Sunday 14 January 2024

Council proposes criminalising the feeding of feral and stray cats

NEWS AND OPINION: This is another episode in the ongoing saga which troubles America namely how to effectively deal with feral cats. Sometimes these are better described as community cats because they are either semi-feral or even domestic cats recently ejected from their home. That's quite an important point in this discussion.

Meeting to discuss criminalising the feeding of feral cats. Two women for TNR face the meeting's chairperson! Guess who won! Image is a screenshot from the video below.

But historically, in America, councils have struggled with dealing with feral cats because the best way to deal with them is TNR run by volunteers and TNR requires feeding of the cats as this is a humane process. Feeding feral cats is problematic for people who either don't like cats or are unsure about the presence of feral cats.

Regrettably you'll have to watch the video on YouTube as the news media outlet does not want it shown on websites. Please click here to see it. I like it as it shows us the real life struggles in making a decision on dealing with feral cats in the community.

In fact, a lot of people in a community dislike feral cats and want them removed completely whereas on the other hand there are people who see the need to help feral cats. They see their presence as an animal welfare issue whereas the former group see their presence as harming the amenity of the area.

And this background discussion is part of the debate in Strasbourg, Ohio which has proposed criminalising the feeding of feral cats in their community specifically the Tuscarawas County village. Some residents there feel that their community is overrun by feral cats.

The proposed ordinance would stop TNR volunteers feeding feral cats. I can recall, 15 years ago, a big discussion, indeed argument, about feeding feral cats in West Hollywood. At the end of the day, the people who fed feral cats and the TNR program won the day because it is a humane solution.

In this instance, a packed meeting on Tuesday - as I believe you can see in the video - discussed the proposed ordinance at a second reading. It was a chance for community members to voice their concerns.

The video provides a hint as to the outcome of this meeting. It seems that the general community feeling was that criminalising the feeding of feral cats is the wrong thing to do. It is not the best solution. 

One should look at both points of view and one should be sensitive towards those people who don't like to see feral cats being fed because it encourages wildlife to the area. That's the classic issue but overriding that, in my view, is the fact that humankind needs to act humanely towards feral cats because we put them there.

The only humane way to deal with feral cats at the moment is TNR programs hopefully supported by the community and indeed by the local authority, which makes them more effective.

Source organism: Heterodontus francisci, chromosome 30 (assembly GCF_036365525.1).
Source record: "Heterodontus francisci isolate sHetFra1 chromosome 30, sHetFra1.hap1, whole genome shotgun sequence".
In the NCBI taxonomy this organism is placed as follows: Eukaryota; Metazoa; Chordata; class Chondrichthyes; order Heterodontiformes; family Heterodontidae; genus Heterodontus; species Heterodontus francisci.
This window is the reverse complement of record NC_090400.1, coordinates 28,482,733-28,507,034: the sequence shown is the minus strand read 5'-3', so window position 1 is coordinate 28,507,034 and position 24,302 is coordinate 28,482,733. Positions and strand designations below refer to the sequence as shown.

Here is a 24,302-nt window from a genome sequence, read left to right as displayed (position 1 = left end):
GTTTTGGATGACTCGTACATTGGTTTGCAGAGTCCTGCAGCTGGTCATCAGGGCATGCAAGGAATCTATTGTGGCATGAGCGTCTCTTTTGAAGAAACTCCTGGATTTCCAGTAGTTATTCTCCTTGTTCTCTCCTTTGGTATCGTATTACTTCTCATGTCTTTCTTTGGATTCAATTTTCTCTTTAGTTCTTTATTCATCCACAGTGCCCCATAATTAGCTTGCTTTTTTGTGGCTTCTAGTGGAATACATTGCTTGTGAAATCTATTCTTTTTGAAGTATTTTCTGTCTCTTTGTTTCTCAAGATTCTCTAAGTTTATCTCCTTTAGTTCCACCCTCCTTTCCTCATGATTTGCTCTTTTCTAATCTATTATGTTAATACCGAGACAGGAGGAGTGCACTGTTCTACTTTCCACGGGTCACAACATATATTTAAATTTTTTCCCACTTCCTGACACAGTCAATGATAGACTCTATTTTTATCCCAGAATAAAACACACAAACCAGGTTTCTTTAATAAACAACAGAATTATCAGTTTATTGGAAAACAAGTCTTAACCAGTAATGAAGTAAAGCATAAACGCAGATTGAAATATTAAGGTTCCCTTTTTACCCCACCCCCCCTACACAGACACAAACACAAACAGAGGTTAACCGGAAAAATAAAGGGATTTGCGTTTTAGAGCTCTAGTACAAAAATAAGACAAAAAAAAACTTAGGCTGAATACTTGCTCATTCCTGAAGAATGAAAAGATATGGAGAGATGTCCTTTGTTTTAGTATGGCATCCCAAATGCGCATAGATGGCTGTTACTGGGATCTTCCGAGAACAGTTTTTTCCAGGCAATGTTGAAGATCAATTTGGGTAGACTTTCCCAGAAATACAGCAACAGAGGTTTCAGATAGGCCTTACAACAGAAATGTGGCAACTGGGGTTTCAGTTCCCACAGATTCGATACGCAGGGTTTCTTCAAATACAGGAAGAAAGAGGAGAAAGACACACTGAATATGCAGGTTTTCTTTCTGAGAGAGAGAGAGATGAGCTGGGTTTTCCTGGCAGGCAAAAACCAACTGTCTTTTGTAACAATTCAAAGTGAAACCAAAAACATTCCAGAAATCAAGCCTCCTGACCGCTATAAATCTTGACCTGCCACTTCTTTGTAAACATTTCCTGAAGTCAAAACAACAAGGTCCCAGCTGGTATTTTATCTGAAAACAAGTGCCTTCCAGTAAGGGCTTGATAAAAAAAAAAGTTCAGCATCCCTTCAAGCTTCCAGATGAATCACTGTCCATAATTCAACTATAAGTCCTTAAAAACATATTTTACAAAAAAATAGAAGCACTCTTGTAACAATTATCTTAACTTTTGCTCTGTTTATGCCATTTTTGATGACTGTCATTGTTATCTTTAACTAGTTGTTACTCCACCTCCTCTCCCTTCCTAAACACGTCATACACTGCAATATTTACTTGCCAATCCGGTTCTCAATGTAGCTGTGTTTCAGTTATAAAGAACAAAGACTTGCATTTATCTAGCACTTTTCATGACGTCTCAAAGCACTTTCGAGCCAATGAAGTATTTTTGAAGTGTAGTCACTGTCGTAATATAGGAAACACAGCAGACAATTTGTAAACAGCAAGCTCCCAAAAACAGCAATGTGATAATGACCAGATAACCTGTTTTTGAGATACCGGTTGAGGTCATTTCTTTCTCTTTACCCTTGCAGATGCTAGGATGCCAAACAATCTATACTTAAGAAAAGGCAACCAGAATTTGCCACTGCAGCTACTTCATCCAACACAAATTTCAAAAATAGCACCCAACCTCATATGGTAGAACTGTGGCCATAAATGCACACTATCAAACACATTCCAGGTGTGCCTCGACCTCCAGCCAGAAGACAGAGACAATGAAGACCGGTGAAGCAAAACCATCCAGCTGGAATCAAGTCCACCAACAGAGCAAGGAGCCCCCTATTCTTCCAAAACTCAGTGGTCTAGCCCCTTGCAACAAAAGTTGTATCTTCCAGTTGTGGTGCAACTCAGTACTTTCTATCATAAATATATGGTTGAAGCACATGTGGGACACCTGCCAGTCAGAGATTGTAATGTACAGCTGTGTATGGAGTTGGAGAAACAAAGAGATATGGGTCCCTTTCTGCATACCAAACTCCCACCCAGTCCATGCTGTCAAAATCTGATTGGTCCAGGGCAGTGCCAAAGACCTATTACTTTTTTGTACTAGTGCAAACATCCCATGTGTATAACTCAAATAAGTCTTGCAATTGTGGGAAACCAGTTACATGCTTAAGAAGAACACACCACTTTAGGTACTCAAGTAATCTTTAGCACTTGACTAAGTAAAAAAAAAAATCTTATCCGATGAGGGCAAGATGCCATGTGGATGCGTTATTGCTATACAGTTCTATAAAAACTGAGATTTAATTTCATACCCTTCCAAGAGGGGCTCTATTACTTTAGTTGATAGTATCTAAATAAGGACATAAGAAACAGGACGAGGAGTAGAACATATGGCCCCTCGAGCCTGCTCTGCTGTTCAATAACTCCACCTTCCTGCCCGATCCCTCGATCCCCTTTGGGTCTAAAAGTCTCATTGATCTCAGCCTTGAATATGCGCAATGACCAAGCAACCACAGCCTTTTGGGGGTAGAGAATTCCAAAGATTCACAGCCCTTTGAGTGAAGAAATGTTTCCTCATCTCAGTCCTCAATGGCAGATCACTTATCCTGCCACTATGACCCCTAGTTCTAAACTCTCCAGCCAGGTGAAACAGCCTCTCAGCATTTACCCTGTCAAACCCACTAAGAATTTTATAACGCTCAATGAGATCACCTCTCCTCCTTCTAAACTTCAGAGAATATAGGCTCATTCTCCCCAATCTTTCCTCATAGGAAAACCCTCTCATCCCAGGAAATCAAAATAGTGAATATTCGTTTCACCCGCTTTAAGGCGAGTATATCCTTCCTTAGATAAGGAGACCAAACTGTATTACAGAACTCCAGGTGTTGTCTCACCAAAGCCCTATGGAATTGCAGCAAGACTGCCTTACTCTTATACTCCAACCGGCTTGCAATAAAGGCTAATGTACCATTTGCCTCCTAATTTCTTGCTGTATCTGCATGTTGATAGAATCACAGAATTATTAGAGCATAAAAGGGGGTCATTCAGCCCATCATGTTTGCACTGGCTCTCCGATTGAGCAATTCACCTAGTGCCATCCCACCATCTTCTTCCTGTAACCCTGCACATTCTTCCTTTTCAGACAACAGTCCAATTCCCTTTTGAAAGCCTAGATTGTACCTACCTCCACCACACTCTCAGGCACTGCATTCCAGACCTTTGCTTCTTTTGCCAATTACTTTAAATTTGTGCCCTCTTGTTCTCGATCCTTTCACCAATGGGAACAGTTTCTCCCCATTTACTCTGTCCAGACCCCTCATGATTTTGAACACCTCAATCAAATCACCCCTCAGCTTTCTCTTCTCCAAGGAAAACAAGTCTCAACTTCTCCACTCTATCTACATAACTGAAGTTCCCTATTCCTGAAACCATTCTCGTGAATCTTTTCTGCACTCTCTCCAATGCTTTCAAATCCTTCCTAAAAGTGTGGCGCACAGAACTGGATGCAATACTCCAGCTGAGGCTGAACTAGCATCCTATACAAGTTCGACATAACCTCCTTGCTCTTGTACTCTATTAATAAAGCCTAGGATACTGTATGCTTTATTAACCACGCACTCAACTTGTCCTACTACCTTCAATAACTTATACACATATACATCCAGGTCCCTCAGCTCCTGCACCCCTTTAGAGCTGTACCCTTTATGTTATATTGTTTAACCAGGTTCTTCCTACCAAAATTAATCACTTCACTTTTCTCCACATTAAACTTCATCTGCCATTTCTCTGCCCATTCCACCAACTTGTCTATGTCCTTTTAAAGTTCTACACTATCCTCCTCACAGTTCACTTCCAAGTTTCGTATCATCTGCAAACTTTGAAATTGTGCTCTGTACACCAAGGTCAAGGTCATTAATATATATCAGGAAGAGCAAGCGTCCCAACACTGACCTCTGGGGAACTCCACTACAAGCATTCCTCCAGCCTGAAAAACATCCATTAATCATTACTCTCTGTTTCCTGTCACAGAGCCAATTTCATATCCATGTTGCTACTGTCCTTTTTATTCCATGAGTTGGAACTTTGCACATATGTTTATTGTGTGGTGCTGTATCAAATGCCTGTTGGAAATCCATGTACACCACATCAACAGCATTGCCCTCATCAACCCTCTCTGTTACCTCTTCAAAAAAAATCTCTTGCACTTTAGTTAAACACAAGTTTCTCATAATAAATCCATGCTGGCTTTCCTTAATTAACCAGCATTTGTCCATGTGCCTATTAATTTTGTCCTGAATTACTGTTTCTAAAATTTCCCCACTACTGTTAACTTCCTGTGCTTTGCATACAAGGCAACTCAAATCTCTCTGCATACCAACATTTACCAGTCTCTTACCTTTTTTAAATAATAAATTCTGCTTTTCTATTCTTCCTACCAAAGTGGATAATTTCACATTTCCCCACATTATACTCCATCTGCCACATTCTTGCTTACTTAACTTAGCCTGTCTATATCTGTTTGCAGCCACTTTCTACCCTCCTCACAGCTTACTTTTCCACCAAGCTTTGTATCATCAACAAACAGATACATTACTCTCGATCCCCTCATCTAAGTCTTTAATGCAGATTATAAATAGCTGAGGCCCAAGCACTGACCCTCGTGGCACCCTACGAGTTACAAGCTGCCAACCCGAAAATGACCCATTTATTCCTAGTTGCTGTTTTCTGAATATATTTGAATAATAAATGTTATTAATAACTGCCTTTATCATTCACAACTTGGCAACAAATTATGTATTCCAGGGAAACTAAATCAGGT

And we have to think of the women (normally) who run these programs. They enjoy doing it. It gives them purpose. They do good work. Let's think of the women volunteers and the occasional man who likes to help reduce the feral cat and community cat population through humane methods as opposed to trapping and killing.

When you watch the video, and you see these wonderful ladies involved in TNR, you simply cannot ignore the strength of the argument that TNR, despite its weaknesses, is the best way forward in a community.

In the video one person spoke up and said that sometimes among the feral cats there is a domestic cat. You cannot trap that cat and kill him or her because you will be committing a true crime that of criminal damage against the property owned by somebody else.

In nearby Dover, the local mayor there said that TNR had made a big impact in the city. TNR has been a success and it can be a success if it is run properly. Here's a quote from News Five Cleveland on "Tusc TNR":
"Since the Tusc TNR program was instituted in the City of Dover 5 years ago, the city has seen a significant reduction in complaints from residents regarding feral cats.  As of October of 2023, the group had trapped, neutered and released 862 cats and adopted out another 228 kittens.  In particular, we previously had an area of town behind several restaurants and other businesses, which we received a number of complaints about.  The TNR program came in and has significantly reduced the number of feral cats in that area.  The TNR group works closely with the city administration to target areas of town as needed and reduce the feral cat population.  The City of Dover has a great working relationship with the Tusc TNR program."

P.S. please forgive the occasional typo. These articles are written at breakneck speed using Dragon Dictate. I have to prepare them in around 20 mins.

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